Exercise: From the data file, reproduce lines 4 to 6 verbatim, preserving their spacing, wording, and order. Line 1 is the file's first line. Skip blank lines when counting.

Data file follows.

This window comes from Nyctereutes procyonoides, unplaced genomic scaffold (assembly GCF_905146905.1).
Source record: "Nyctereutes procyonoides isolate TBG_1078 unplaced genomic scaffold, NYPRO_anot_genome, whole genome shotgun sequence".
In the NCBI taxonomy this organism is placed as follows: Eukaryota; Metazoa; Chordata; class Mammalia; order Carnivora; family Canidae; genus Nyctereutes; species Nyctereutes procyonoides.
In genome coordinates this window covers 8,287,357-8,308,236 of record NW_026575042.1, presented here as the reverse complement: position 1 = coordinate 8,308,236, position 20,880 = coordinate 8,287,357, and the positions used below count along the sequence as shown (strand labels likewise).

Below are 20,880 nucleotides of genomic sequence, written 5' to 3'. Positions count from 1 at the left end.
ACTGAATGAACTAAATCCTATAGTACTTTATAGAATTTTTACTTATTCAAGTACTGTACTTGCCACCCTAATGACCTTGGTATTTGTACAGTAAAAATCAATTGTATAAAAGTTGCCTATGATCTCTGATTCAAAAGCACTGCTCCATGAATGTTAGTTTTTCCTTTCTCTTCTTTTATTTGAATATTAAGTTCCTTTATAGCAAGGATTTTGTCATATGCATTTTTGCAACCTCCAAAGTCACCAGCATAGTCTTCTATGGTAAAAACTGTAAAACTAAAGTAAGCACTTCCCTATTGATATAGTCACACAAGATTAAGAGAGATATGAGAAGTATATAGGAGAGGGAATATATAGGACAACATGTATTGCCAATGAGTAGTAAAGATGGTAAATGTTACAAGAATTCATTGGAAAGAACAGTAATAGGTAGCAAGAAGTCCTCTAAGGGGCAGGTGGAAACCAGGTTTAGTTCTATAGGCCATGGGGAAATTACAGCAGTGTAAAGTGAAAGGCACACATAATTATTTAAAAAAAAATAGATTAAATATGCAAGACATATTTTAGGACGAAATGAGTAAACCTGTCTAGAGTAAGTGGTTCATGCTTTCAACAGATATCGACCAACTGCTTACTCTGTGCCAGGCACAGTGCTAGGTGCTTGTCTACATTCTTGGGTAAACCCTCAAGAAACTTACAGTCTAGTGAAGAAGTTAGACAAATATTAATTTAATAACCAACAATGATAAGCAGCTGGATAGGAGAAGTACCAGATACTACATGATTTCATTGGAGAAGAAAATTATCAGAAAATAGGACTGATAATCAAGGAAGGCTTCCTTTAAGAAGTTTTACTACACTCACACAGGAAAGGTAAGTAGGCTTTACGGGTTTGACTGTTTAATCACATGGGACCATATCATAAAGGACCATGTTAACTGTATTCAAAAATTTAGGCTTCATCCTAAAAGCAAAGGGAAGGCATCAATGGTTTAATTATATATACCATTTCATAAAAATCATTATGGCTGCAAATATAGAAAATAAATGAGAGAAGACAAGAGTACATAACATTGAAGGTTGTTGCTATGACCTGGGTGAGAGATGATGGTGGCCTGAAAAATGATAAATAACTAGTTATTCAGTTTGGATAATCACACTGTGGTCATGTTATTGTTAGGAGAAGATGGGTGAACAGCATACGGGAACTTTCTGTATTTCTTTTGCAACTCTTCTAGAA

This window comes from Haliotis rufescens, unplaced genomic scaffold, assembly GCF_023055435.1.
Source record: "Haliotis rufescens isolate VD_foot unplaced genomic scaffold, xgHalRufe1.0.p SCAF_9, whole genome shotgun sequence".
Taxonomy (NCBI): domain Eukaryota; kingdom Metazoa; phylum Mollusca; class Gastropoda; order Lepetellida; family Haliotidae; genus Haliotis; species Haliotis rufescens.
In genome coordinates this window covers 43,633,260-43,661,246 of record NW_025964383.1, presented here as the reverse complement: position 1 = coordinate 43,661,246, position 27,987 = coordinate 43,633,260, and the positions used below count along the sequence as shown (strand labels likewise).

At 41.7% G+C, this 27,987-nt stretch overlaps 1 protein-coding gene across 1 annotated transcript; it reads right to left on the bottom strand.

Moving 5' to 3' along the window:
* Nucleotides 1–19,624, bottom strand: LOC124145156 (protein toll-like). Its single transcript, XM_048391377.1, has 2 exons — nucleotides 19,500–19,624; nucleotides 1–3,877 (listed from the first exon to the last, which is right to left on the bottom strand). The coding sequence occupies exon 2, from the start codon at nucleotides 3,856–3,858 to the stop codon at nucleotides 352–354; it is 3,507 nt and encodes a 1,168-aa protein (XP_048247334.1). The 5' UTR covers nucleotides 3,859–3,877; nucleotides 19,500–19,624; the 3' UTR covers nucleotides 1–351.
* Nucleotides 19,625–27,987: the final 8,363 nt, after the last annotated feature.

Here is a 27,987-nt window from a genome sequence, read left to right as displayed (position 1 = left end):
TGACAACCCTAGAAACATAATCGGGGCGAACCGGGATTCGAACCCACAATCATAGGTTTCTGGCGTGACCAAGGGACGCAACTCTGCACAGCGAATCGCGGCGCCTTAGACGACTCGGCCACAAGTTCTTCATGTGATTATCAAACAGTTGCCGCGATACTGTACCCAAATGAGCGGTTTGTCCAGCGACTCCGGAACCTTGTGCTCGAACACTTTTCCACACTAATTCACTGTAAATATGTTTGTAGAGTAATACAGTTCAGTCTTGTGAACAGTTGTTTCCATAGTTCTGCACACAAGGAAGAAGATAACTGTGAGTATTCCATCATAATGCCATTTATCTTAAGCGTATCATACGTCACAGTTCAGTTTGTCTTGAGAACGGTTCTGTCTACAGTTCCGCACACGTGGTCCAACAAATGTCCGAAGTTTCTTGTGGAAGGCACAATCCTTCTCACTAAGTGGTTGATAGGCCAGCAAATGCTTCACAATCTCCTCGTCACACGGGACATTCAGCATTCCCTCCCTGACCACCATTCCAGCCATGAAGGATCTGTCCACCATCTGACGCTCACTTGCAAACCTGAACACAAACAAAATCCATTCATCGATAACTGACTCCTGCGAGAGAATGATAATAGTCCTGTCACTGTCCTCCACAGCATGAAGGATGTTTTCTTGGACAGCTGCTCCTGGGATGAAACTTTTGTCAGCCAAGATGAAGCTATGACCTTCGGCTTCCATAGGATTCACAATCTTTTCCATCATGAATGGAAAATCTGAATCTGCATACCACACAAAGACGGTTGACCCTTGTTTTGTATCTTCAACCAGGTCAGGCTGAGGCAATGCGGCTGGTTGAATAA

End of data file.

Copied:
In genome coordinates this window covers 8,287,357-8,308,236 of record NW_026575042.1, presented here as the reverse complement: position 1 = coordinate 8,308,236, position 20,880 = coordinate 8,287,357, and the positions used below count along the sequence as shown (strand labels likewise).

Below are 20,880 nucleotides of genomic sequence, written 5' to 3'. Positions count from 1 at the left end.
ACTGAATGAACTAAATCCTATAGTACTTTATAGAATTTTTACTTATTCAAGTACTGTACTTGCCACCCTAATGACCTTGGTATTTGTACAGTAAAAATCAATTGTATAAAAGTTGCCTATGATCTCTGATTCAAAAGCACTGCTCCATGAATGTTAGTTTTTCCTTTCTCTTCTTTTATTTGAATATTAAGTTCCTTTATAGCAAGGATTTTGTCATATGCATTTTTGCAACCTCCAAAGTCACCAGCATAGTCTTCTATGGTAAAAACTGTAAAACTAAAGTAAGCACTTCCCTATTGATATAGTCACACAAGATTAAGAGAGATATGAGAAGTATATAGGAGAGGGAATATATAGGACAACATGTATTGCCAATGAGTAGTAAAGATGGTAAATGTTACAAGAATTCATTGGAAAGAACAGTAATAGGTAGCAAGAAGTCCTCTAAGGGGCAGGTGGAAACCAGGTTTAGTTCTATAGGCCATGGGGAAATTACAGCAGTGTAAAGTGAAAGGCACACATAATTATTTAAAAAAAAATAGATTAAATATGCAAGACATATTTTAGGACGAAATGAGTAAACCTGTCTAGAGTAAGTGGTTCATGCTTTCAACAGATATCGACCAACTGCTTACTCTGTGCCAGGCACAGTGCTAGGTGCTTGTCTACATTCTTGGGTAAACCCTCAAGAAACTTACAGTCTAGTGAAGAAGTTAGACAAATATTAATTTAATAACCAACAATGATAAGCAGCTGGATAGGAGAAGTACCAGATACTACATGATTTCATTGGAGAAGAAAATTATCAGAAAATAGGACTGATAATCAAGGAAGGCTTCCTTTAAGAAGTTTTACTACACTCACACAGGAAAGGTAAGTAGGCTTTACGGGTTTGACTGTTTAATCACATGGGACCATATCATAAAGGACCATGTTAACTGTATTCAAAAATTTAGGCTTCATCCTAAAAGCAAAGGGAAGGCATCAATGGTTTAATTATATATACCATTTCATAAAAATCATTATGGCTGCAAATATAGAAAATAAATGAGAGAAGACAAGAGTACATAACATTGAAGGTTGTTGCTATGACCTGGGTGAGAGATGATGGTGGCCTGAAAAATGATAAATAACTAGTTATTCAGTTTGGATAATCACACTGTGGTCATGTTATTGTTAGGAGAAGATGGGTGAACAGCATACGGGAACTTTCTGTATTTCTTTTGCAACTCTTCTAGAA